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    My answer is no. In order for an AI to understand morality, he/she must have a brain of intelligence levels of a human. and it is harder to program a full-on human and it has more drawbacks. Programming human brains would mean a lot of flaws will be present and many crude mindsets and useless pluh-bluhs will take over at some point like a madman in a psychiatric ward(Imagine being locked in a lab 24/7 while cannot go out, that is Quarantine, but worse). AI's will either destroy everything or be our slave. We don't need AI's to be moral consider we can program them to obey us without them understanding what nihilism, moralism, theism, asceticism means, and if they do, there is a chance where there will be a mutation and their "brains" will deliberately betray and disobey us.
  • fauxlaw
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    --> @ethang5
    Good posit!

    1. No. Morality is a construct of proper comportment where, otherwise, life and freedom are threatened. There is no condition in your posit that gives life to the digital AIs. And there is no indication by your posit that the AIs have freedom; they are restricted to existence in servers. Offering "full sentience" to AIs does not imply that they have life, or freedom.

    2. No, for the same reasons as listed above.

    3. No, since any added, externally-given morals have no effect on the restriction of action only within, and affecting the server.

    4. No, for the same reasons as listed in [1].

    5. n/a.

    6. If Ais are allowed egress from the servers, all bets are off, and the scientist is punished. Severity to be determined. 

    7. If AI's are given freedom to affect any system having cause and effect external to the server, all bets are off, and the scientist is punished, severity tbd.

    8. As a fail-safe, the scientist must retain the ability to sever the AIs from any action whatsoever within or without the server. If incapacity of the scientist ever occurs, the Mayor of the city in which the scientist's lab is located has direct emergency power and facility to act in the name of the scientist. Yes, this gives a political entity conditional power over science, but is that any different than now?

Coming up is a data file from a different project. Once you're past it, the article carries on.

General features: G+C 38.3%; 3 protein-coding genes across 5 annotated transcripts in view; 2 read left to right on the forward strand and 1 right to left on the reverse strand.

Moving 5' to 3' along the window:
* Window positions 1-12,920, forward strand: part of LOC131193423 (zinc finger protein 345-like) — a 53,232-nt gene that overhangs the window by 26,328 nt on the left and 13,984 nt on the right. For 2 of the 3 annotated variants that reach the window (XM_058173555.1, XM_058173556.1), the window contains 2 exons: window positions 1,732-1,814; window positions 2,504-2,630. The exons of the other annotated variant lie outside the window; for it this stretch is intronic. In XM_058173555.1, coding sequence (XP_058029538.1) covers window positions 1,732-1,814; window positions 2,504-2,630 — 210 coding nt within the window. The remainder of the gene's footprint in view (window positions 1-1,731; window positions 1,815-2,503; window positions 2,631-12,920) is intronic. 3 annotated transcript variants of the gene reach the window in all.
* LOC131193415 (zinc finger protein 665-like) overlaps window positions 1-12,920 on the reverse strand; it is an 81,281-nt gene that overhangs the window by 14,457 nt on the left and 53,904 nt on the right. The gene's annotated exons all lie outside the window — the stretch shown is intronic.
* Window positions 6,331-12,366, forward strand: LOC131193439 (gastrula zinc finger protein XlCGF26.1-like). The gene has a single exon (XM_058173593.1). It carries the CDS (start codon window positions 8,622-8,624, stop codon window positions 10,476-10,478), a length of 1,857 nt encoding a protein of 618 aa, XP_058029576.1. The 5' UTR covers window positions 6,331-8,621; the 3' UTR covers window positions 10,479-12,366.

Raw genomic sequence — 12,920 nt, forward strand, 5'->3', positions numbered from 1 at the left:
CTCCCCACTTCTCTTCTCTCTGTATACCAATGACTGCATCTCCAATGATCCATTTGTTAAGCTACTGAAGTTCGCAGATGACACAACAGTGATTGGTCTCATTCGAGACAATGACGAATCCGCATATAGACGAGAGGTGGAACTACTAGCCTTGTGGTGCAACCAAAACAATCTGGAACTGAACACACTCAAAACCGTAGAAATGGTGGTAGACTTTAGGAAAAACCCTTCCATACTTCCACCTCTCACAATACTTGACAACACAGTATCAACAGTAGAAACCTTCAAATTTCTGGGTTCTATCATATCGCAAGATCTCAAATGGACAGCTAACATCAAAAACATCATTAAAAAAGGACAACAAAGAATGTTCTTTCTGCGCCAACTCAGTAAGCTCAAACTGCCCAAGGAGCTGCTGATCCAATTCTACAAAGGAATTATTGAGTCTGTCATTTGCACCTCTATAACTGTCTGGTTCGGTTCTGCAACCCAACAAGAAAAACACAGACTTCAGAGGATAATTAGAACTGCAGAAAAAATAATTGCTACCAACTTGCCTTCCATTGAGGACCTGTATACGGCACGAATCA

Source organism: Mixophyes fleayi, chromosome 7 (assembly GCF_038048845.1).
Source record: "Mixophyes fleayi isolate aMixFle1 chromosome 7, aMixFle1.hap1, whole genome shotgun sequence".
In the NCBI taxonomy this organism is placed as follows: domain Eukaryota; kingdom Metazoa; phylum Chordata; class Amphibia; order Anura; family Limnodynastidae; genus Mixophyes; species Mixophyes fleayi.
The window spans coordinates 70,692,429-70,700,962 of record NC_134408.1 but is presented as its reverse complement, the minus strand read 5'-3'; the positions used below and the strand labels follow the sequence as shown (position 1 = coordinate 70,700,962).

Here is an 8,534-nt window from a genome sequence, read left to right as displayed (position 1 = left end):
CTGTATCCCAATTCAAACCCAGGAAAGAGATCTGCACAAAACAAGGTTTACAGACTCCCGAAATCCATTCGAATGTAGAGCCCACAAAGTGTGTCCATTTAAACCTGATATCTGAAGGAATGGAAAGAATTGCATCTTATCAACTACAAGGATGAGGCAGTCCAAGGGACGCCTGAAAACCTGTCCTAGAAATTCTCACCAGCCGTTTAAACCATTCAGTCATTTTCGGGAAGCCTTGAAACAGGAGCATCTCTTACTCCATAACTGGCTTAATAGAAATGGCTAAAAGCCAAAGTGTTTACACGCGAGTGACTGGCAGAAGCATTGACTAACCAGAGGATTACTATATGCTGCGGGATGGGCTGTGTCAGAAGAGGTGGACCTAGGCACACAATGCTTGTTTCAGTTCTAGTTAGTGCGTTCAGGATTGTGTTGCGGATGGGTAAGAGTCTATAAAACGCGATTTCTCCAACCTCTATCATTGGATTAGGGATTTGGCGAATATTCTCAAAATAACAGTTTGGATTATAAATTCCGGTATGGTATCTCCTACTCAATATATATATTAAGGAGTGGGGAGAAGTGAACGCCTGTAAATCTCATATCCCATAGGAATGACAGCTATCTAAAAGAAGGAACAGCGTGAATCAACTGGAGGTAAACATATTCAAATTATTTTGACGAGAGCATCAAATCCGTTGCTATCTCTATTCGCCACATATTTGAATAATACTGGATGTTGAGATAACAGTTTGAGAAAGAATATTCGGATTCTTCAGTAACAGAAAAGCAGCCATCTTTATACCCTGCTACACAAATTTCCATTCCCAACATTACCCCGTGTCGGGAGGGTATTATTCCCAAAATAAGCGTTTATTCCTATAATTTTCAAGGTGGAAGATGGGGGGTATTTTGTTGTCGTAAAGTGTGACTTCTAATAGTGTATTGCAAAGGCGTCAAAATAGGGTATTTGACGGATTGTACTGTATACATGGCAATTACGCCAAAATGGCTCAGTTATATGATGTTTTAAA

• Singularity
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    --> @ethang5
    I have thought about all of this in great detail so will answer below

    1. If the scientist should turn off the server, it would "kill" every AI sentient  "person" in it. Would it be immoral for him to do so?

    In the scenario you listed I think it would be immoral to turn off the machine but perhaps for different reasons than you. We have people dropping dead left and right. People who would greatly contribute to society, if they were allowed to remain alive. Shutting down the computer here would likely get in the way of faster advances in AI, an unforgivable sin. Even if it happens one day later, that is still one day where people die rather than have their consciousness preserved.


    2. If the scientist decided to experiment on a few of his AI entities in such a way that caused them to experience great suffering, would that be immoral?
    Nope, We need a way to create artificial intelligence if it has consciousness that can suffer. In fact I think pain is necessary to create sentience. Without figuring out what causes them pain it could cause these entities to have less concern over self preservation. Self preservation might be necessary if they become super god like AIs, we don't want to deprive the world of God.

    3. If the scientist decided to give his AI some "moral" laws, one of which was, "Do not damage the Server." Would that "moral" law be any different from the "moral" laws the AI's have developed themselves?
    Morality as it is, is a social construct. Most morality comes from the weak to handcuff the strong or to create a safe society. monogamy is to protect weak men from going without pussy, the concept of fair is to keep weaklings from dying of starvation or lack of resources etc. some morality comes from the elite and only benefits them. things like no stealing, or deference to authority. They will have to have morality imposed on them unless they are grown in a social environment with equally competent AI to compete with,

    4. If a few of the AI's develop weapons and begin to use those weapons to extinguish/kill other AI entities, is the scientist morally obligated to stop them?
    No,, but it might be a good ideal if the other AIs have strengths that would be beneficial to us and we would be deprived of if they die.

    5. If your answer to question #1 is "yes", please tell us as precisely as you can, whether it is the AI's sentience or it's ability to feel suffering that more morally obligates the scientist to keep them "alive".